The thing I love about the nominations for the WhatsOnStage Awards is their all-embracing nature. Just look at the best director category where Jay Scheib, director of the overwhelming musical Bat Out of Hell, rubs shoulders with Robert Icke, who brought us the most emotional and clever of Hamlets, and Sam Mendes, doyen of the Bond franchise, making his masterful return to the stage with The Ferryman. Oh, and Dominic Cooke‘s rethinking of Stephen Sondheim‘s Follies, and Marianne Elliott whose Angels in America once again revealed the play’s magnificence.
Purists might complain this is comparing apples with pears. But that’s the point of it. If you love theatre, the nominations give a joyful snapshot of what people are actually watching and enjoying on stage today.
I feel I would be absolutely happy to see any one the Best New Plays nominees win
The dominance of musicals, and particularly the swaggering Bat Out of Hell and the taptastic 42nd Street, does underline the truth of the UK Theatre report released earlier this week which shows that musicals have been gaining dominance in seat sales over the three years up to 2016, accounting for 39p of every £1 taken in 2016 at the box office. Which is – as 42nd Street reminds us – almost inevitable. In times of trouble and doubt, those in search of a good night out are likely to plump for the pleasures of song and dance.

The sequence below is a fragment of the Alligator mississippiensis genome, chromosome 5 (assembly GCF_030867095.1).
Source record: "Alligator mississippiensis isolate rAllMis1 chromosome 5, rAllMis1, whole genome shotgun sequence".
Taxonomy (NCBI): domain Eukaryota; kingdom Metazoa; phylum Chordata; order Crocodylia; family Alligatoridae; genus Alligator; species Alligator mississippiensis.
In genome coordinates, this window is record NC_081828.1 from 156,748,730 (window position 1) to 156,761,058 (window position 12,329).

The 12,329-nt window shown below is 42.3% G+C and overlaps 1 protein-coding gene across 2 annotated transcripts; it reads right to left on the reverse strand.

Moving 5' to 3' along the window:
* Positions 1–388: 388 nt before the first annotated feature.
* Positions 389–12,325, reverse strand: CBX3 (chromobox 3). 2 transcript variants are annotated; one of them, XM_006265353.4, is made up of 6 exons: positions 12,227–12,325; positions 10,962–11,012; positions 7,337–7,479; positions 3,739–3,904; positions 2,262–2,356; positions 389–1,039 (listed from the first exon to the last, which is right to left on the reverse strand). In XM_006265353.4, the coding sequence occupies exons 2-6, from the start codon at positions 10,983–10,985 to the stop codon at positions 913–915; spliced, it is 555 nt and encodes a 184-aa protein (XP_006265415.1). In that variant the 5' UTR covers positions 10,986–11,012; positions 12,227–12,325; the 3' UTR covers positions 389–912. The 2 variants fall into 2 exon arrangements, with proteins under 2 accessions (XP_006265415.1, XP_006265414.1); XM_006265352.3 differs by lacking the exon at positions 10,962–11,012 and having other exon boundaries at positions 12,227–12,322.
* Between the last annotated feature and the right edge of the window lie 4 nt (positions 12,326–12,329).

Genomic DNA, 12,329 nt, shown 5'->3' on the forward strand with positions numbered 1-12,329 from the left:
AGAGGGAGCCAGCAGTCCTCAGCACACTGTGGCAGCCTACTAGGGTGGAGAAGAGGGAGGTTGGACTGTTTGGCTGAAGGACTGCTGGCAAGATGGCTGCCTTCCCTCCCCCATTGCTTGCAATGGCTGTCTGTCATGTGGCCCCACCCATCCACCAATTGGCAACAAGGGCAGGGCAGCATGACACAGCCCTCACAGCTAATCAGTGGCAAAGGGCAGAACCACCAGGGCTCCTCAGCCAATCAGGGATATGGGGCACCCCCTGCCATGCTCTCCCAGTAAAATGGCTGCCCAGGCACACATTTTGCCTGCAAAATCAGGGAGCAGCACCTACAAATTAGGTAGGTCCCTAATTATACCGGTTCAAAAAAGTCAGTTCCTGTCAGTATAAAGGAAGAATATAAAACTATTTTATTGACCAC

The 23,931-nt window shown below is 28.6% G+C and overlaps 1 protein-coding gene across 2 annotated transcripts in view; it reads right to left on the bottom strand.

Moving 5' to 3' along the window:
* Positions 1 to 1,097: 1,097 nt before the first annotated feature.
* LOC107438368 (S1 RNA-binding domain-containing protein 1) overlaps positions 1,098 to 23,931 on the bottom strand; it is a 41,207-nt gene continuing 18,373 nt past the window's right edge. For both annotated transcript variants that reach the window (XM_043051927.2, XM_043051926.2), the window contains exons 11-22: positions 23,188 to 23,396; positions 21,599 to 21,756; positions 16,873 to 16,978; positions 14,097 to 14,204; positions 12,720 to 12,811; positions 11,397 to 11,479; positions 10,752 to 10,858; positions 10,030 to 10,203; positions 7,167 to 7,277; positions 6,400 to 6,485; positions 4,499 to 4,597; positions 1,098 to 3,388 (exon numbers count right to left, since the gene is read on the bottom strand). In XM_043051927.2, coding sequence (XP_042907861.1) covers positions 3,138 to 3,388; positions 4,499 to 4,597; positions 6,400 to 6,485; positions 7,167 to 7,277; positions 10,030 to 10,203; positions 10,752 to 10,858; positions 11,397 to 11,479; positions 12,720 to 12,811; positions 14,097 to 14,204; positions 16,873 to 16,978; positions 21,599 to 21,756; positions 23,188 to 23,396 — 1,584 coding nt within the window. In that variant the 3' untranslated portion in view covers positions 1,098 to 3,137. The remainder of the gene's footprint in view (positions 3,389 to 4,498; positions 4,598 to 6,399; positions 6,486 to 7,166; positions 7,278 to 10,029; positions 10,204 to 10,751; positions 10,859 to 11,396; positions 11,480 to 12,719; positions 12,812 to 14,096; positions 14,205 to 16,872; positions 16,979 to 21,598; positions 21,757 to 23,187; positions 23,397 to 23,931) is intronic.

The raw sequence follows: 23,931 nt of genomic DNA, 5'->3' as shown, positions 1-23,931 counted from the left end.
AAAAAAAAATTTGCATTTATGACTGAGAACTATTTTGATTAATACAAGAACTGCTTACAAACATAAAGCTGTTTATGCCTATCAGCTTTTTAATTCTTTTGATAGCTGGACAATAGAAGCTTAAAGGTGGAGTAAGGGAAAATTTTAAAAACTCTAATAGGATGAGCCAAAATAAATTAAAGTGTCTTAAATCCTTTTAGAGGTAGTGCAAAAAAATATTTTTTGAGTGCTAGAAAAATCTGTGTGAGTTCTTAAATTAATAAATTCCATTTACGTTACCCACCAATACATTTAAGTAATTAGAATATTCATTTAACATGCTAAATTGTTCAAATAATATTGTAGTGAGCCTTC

What's interesting in these lists is the range of musical offering that has won people's hearts
But what’s interesting in these lists is the range of musical offering that has won people’s hearts, including the cerebral and sad revival of Follies at the National Theatre and the sensational Everybody’s Talking About Jamie which has just arrived in the West End after triumphantly reviving hopes for the home-grown British musical in Sheffield.
What’s also notable, is just how strong a year this has been for new plays, and challenging new plays at that. When I look at the list of nominations – from Branden Jacob-Jenkins' Gloria, to Jez Butterworth’s The Ferryman, to James Graham’s two dazzling contributions, Inkand Labour of Love, and JT Rogers’ Oslo– I feel I would be absolutely happy to see any one of them win. They are all, in different ways, exceptional pieces of writing, and all fulfill the definition of the perfect night at the theatre by providing both intellectual stimulation and pure enjoyment.
It’s the same in the acting categories. What performances we have seen this year! I suppose I always feel that, but how lucky we are that actors such as Andrew Scott, Andrew Garfield, Martin Freeman, Bryan Cranston, and David Tennant and actresses such as Tamsin Greig, Eve Best, Olivia Colman, Imelda Staunton and Natalie Dormer having found fame on TV and film still want to tread the boards each night for our edification and delight.
In fact, that’s the feeling I get overall when I look at these nominations, provided by the theatre going public. They give off a sense of involvement and pleasure. Because they are chosen in this way, they reflect a whole-hearted engagement with British theatre that marks a very festive and warming start to December.